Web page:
What’s really to blame for the Sydney stabbings

I’m a psychologist, writes Dr Jessica Taylor – and I can tell you that attacks like these are rarely ‘random’, ‘unpredictable’, ‘unrelated’ and ‘unpreventable’. The real ‘monster’ here is misogyny

Monday 15 April 2024 16:18 BST
There is a dangerous ideology behind the attacks, writes Dr Jessica Taylor: hatred of women
There is a dangerous ideology behind the attacks, writes Dr Jessica Taylor: hatred of women (AP)

Devastating events unfolded this weekend as 40-year-old Joel Cauchi raged through Westfield Bondi Junction in Sydney on a Saturday afternoon, stabbing 18 people. So far, the majority of victims, both dead and in critical conditions in hospital, have been women and girls.

I watched the footage in disbelief, the background horribly familiar. I was in Bondi Junction myself, a few months back, while on a book tour with my wife.

But what came next was also uncomfortably familiar: police saying it was “obvious” Cauchi was targeting and attacking women.

New South Wales police commissioner Karen Webb went as far as to say the videos “speak for themselves”. “It’s obvious to me and it’s obvious to detectives that it seems to be an area of interest that the offender had focused on women and avoided the men,” she said. “It has been reported that five of the deceased are women and the majority of victims in hospital are also women.”

Yet Anthony Cooke, the NSW police assistant commissioner, maintained: “There is still, to this point no information we have received, no evidence we have recovered, no intelligence that we have gathered that would suggest that this was driven by any particular motivation, ideology or otherwise.”

And so, the conversation must be had: what is the “ideology” that drives a man to brandish a long knife, run into a mall and murder as many women as he can? And why does nobody dare mention the “M” word? No, not “murder” – but “misogyny”.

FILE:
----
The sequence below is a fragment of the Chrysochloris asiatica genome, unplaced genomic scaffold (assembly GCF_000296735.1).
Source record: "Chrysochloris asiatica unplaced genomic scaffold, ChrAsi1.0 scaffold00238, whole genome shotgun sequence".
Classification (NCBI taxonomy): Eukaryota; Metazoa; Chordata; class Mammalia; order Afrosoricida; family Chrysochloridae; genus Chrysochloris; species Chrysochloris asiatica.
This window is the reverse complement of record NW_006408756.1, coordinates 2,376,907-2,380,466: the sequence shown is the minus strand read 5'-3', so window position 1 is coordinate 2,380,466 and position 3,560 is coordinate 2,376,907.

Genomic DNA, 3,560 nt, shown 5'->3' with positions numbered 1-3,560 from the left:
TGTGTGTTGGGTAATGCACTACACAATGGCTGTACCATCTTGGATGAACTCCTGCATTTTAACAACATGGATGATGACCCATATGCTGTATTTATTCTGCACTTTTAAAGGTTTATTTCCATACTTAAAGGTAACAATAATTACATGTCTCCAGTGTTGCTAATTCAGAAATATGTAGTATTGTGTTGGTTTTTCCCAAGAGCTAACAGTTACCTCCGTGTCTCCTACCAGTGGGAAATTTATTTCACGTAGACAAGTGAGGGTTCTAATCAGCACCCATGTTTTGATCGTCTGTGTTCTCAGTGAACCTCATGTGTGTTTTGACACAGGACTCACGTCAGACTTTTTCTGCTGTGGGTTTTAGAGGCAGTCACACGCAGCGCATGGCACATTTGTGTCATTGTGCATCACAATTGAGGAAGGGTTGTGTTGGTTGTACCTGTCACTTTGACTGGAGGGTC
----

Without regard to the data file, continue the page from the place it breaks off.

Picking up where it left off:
Australian prime minister lays flowers outside scene of Sydney stabbings

We see incidents like this, time and time again – incel murderer Elliot Rodger springs to mind – but we continually fail to acknowledge misogyny as an ideology.

But why? Who do we keep denying that hatred of women is both a crime and a deep-rooted mindset, flaunted by shameless misogynists like Andrew Tate? Just look at the comments from the Sydney attacker’s father, Andrew Cauchi, who told reporters on Monday he was devastated by the news of the attack and revealed he has previously confiscated knives from his son: “He wanted a girlfriend and he has no social skills and he was frustrated out of his brain,” he told The Australian newspaper.

Here we can clearly see an “incel” mindset, but a refusal to name it for what it is.

Yet other ideologies are readily attributed when crimes of murder and rape are committed. Academic research since the Nineties has argued that ideology plays a crucial role in target selection in events like these.

People are all too comfortable labelling neo-nazi “ideologies”, right- or left-wing “ideologies”, Islamist “ideologies”, trans “ideologies”, terror “ideologies” and racist “ideologies” – but not hatred of women.

Indeed, we have seen this play out on social media in the past 48 hours thanks to commentators Julia Hartley-Brewer and Rachel Riley, who both publicly – and wrongly – posted that Cauchi was clearly motivated by Islamist ideologies.

Hartley-Brewer stated that Cauchi was an “Islamist terrorist” with absolutely no evidence, before later apologising; and Riley is facing calls on social media for her to be sacked by Channel 4 after falsely suggesting the fatal incident was linked to a rise in support for Palestine.

“For six months now, people have been out on our streets proudly calling for the ‘Intifada Revolution’,” she tweeted. “If you want to know what ‘Globalised Intifada’ looks like, see the Sydney Mall.” The Countdown star later said she was “sorry” if her post was “misunderstood”.

Sometimes, homophobic and transphobic hate crimes are rightly called out for what they are – as in the tragic case of the murder of teenager Brianna Ghey. But why not misogynistic ones, too? Where is the horror, the outrage, the condemnation, when women are killed simply for being women?

Misogyny, after all, is the oldest prejudice in the world. Long before we had white supremacy, classism, transphobia and homophobia, women and girls were positioned and treated as “inferior”. They were the original oppressed class.